On this day in 1896 (the Victoria Day holiday), most of this side of town went up in flames, destroying docks and many buildings. Newspapers across North America reported on the fire. This clipping is from the May 27th 1896 edition of the Daily Public Ledger of Maysville, Kentucky:

Daily Public Ledger report on Deseronto fire of 25 May 1896

Fire destroyed two-thirds of the east end of the town of Deseronto, Ont., and nearly a hundred families are homeless. The Rathbun Co.’s big flour mill, storehouse and elevator, the shingle and lumber docks, the Roman Catholic church and about one hundred dwelling houses were burned. Most of the houses were occupied by workmen. The total loss will exceed $300,000.

The original Roman Catholic Church of St. Vincent de Paul stood on the north side of Dundas Street in this part of Deseronto. The church had been built in 1883 at a cost of over $4,000. Herbert A. Osborne took this photograph of it in around 1895:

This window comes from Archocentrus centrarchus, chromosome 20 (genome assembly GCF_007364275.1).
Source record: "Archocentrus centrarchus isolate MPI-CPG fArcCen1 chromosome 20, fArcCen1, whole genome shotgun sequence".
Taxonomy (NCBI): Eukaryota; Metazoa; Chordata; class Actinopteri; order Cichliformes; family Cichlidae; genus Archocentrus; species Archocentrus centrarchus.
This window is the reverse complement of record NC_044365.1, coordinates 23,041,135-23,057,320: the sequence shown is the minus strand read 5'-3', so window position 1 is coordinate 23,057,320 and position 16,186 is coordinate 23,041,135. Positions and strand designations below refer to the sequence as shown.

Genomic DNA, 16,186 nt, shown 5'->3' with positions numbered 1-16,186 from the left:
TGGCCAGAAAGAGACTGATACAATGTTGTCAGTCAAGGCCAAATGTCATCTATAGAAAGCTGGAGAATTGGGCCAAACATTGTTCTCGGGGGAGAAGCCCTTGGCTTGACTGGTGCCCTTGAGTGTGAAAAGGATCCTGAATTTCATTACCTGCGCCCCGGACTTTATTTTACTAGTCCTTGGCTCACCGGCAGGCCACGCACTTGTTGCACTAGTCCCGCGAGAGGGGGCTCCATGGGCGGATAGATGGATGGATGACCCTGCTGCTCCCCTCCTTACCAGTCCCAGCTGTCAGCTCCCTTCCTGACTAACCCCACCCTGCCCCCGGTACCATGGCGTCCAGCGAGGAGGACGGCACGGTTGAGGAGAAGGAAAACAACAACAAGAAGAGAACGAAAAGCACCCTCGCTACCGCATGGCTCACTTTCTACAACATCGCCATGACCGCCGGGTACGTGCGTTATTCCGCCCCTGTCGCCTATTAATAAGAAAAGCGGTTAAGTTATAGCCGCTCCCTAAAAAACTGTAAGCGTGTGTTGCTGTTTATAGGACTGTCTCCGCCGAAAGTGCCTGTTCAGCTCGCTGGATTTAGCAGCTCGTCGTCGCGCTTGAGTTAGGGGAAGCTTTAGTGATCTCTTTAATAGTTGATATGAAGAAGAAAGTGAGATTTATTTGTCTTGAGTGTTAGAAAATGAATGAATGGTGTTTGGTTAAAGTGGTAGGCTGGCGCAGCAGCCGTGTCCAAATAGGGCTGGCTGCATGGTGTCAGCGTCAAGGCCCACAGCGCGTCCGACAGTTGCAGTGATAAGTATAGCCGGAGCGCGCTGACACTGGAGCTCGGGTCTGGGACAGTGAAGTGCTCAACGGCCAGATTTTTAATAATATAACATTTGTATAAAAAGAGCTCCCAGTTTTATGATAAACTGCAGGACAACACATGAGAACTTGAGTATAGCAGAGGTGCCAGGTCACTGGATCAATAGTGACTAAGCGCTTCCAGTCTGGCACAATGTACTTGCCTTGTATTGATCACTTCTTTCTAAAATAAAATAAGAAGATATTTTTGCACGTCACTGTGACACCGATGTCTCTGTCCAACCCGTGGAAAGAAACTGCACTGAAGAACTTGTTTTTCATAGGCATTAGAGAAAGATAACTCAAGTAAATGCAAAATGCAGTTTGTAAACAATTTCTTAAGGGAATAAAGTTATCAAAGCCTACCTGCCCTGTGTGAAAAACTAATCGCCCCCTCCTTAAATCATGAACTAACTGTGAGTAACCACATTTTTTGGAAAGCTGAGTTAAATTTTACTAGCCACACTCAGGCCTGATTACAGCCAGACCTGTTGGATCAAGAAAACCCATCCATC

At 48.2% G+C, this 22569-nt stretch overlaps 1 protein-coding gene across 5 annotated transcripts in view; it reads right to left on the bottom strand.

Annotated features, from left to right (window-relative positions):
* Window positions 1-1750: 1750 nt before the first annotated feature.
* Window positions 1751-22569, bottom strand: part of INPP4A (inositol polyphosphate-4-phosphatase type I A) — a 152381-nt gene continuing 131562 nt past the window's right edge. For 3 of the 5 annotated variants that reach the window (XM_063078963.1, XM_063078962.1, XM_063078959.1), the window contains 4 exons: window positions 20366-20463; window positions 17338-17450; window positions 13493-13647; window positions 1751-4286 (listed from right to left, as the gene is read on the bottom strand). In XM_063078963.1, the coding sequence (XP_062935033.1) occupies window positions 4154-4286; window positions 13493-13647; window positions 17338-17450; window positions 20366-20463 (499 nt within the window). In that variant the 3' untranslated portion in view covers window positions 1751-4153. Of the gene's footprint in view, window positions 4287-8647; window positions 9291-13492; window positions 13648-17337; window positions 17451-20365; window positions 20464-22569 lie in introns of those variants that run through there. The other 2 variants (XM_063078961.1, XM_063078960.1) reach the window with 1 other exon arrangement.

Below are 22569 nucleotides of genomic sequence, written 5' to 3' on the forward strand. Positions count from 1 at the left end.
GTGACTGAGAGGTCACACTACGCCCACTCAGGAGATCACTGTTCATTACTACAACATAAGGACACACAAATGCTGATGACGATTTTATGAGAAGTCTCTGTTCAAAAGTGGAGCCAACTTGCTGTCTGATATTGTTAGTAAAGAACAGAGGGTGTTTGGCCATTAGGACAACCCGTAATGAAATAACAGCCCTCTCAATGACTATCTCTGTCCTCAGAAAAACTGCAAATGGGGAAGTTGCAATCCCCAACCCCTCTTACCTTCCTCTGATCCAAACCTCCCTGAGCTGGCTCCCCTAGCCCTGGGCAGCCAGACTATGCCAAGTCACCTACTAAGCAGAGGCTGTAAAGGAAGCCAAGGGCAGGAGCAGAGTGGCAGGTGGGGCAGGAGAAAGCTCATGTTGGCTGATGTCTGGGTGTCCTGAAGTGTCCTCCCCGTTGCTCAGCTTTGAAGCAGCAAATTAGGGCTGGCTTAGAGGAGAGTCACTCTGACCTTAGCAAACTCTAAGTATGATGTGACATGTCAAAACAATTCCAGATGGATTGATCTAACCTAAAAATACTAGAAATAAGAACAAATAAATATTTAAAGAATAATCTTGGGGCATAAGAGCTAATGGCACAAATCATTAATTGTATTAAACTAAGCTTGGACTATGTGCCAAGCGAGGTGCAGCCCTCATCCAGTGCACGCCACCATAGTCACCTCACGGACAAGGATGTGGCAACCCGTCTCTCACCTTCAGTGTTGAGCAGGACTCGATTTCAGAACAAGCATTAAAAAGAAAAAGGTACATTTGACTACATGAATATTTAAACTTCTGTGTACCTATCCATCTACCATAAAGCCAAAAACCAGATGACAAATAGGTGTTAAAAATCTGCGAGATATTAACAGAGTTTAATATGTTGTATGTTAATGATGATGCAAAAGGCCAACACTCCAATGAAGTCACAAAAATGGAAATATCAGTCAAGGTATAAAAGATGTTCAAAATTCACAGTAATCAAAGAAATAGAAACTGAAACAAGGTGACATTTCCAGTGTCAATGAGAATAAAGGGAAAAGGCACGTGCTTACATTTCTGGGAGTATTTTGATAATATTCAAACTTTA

St. Vincent de Paul church, c.1895

When the church was rebuilt, it was located further west; still on the north side of Dundas Street but away from the more industrial areas of the town. It was completed in November 1896.

Unlike the church, it appears that Third Street was never rebuilt after the fire. By the time the map below was made for the Canadian Northern Ontario Railway in 1912, the road  had vanished.

Detail of 1912 map of the Canadian Northern Ontario Railway

A neat example of history affecting geography!

August 4th 2014 will mark the 100th anniversary of Canada’s entry into the First World War. Organizations and communities around the world are marking this occasion by examining the effect the war had on their local area. We’ll be doing this in Deseronto, too.

In the Archives we started by researching the 34 names of the First World War casualties named on the town’s war memorial. In the process we found out some interesting facts about the monument itself.

 

War memorial in Deseronto, April 2014